Singapore looks to ‘GST discounts’, cash handouts to ease pain of sales tax hike that’s set ‘to bite’
- Finance Minister Lawrence Wong hinted at a ‘Valentine’s Day present’ in this year’s budget for Singaporeans struggling with the rising cost of living
- The price of chicken rice has gone up and more pain is set to come next year, when the full 2 per cent tax increase will ‘start to bite’
Wong, who is also finance minister, on Tuesday hinted at a “Valentine’s Day present” for citizens in this year’s budget to be announced on February 14, suggesting new support measures would be introduced.
He said the government “recognises the concerns that many people have about cost-of-living issues”, adding that officials were looking at additional measures to support the more vulnerable and lower-income groups.
But middle-income earners are likely to face a disproportionate squeeze from the tax increase as they spend a larger portion of their salaries on essentials compared to wealthier people while receiving less in handouts than lower-income groups, said Chua Hak Bin, an economist at Maybank Investment Banking Group.
Middle-income earners were “not the main beneficiary of any policy interventions”, said Selena Ling, chief economist at OCBC Bank, noting however that it was lower-income households who spent the most on basic necessities.
“The latest S$300 vouchers will definitely be welcomed by Singaporean households who are feeling the pinch from rising cost of living,” Ling said, referring to a consumption voucher scheme launched in the city state last week.
She added that the policy focus of this year’s budget was likely to include helping “more vulnerable Singaporeans” deal with persistent and elevated inflation.
Wong has defended the GST increase as the “responsible approach” given Singapore’s growing healthcare spending needs, due in part to an ageing population, and said the government’s Assurance Package would shield most Singaporean households from the worst effects of the tax hike for at least five years.
But some businesses, worried that rising prices will deter customers from spending, have made plans to roll out “GST discounts” to win them back. ToTT Store, which sells kitchenware and provides cooking classes, is one such example.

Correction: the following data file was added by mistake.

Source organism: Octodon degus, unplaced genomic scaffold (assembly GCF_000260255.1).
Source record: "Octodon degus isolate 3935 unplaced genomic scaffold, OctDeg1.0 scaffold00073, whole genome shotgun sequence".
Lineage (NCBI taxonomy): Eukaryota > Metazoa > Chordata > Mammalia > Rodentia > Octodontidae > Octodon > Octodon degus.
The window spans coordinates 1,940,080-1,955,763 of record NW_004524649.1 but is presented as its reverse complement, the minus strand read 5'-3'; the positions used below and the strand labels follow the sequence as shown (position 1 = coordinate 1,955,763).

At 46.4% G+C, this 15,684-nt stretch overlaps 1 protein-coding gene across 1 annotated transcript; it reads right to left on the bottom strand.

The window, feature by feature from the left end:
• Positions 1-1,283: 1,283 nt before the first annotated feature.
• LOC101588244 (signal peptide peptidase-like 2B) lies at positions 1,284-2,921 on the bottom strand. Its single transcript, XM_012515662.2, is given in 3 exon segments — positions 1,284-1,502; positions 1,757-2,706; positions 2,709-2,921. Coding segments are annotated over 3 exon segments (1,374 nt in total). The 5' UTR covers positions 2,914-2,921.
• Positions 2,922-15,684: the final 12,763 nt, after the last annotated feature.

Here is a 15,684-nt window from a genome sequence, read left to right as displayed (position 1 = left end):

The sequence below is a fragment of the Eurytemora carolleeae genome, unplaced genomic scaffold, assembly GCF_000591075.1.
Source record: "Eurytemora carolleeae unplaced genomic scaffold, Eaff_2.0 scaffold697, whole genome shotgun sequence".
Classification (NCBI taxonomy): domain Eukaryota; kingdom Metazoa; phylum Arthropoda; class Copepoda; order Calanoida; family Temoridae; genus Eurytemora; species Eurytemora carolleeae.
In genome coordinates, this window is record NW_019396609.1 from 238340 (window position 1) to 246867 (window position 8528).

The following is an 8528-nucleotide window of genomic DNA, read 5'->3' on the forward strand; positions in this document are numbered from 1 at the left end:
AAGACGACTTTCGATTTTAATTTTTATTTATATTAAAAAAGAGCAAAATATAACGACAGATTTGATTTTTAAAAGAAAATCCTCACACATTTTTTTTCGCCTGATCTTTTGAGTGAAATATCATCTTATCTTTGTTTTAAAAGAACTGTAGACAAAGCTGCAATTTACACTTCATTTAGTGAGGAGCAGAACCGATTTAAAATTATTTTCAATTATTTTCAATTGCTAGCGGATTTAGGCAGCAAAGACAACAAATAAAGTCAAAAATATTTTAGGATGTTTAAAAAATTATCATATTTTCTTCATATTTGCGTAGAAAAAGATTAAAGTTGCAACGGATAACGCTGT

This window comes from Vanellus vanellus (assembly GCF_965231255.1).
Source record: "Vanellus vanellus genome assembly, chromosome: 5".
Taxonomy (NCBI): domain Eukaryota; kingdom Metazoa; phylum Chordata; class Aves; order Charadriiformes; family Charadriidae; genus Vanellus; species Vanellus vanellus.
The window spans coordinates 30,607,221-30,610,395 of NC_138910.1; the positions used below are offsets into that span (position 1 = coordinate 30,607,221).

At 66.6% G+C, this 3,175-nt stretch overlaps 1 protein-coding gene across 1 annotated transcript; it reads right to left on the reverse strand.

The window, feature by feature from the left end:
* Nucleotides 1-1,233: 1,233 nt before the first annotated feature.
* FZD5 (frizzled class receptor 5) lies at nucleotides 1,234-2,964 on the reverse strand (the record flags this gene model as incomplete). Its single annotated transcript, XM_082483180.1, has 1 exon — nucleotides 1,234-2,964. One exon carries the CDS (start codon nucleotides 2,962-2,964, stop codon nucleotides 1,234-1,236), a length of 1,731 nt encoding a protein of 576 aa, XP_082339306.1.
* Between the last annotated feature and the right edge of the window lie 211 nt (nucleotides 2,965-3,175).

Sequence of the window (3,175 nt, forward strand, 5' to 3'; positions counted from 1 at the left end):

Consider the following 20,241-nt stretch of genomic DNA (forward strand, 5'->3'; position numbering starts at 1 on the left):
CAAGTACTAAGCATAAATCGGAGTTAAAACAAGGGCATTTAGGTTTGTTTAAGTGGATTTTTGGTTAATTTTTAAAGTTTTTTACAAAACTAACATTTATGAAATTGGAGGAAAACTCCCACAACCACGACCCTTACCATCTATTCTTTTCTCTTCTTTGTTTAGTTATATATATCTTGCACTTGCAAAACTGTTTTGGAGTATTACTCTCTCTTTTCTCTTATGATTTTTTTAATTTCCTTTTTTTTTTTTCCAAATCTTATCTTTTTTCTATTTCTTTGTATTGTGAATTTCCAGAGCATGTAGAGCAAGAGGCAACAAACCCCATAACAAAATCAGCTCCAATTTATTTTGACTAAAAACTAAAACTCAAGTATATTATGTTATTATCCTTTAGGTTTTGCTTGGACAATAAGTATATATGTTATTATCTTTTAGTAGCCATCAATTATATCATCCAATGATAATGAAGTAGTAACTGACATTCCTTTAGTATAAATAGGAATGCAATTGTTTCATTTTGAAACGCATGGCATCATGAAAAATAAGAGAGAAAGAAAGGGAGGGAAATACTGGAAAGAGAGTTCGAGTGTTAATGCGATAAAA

Other businesses said they would not be able to launch similar promotions.
Kelvyn Chee, the managing director of apparel retailer Decks, said he could not provide discounts because the price of goods had risen by almost 30 per cent, making it harder to negotiate with suppliers.
“The prices of our items have gone up and our sales have been affected. We still have to increase our prices because we won’t be making money and there won’t be a point in continuing with our business,” he said.
On the consumer side, Vinodhini Kalaikannan is one of many Singaporeans who are pinching the pennies by eating out less and not buying luxury or big-ticket items.
Instead of indulging in a new flat screen television, speakers and a dining table, Kalaikannan decided she should “make do with what we have” and cut back on spending by avoiding dining out and “leisure spending”.
These economic factors have been tough for many people to swallow, even affecting the country’s signature dish.
“Inflation is the biggest killer – my S$5 (US$3.75) chicken rice is no longer the same portion as in the past,” said hotel sales director Dylan Tan, 40.
But the worst may be yet to come, as economists say the financial impact on ordinary people may be even more noticeable next year.
“The GST offset package has been raised several times, to such an extent that the negative impact from the 1 per cent GST hike for 2023 will be almost fully neutralised by the handouts,” said Maybank’s Chua.
“The economic impact will be more pronounced and negative in 2024 when the full 2 per cent GST hike is in place and the additional tax receipts outweigh the handouts.”
On overall spending, it will likely be “minimally impacted” in the first year, Chua said, though the higher 9 per cent tax in 2024 will “start to bite” and cause a dent on discretionary spending on dining, leisure and retail.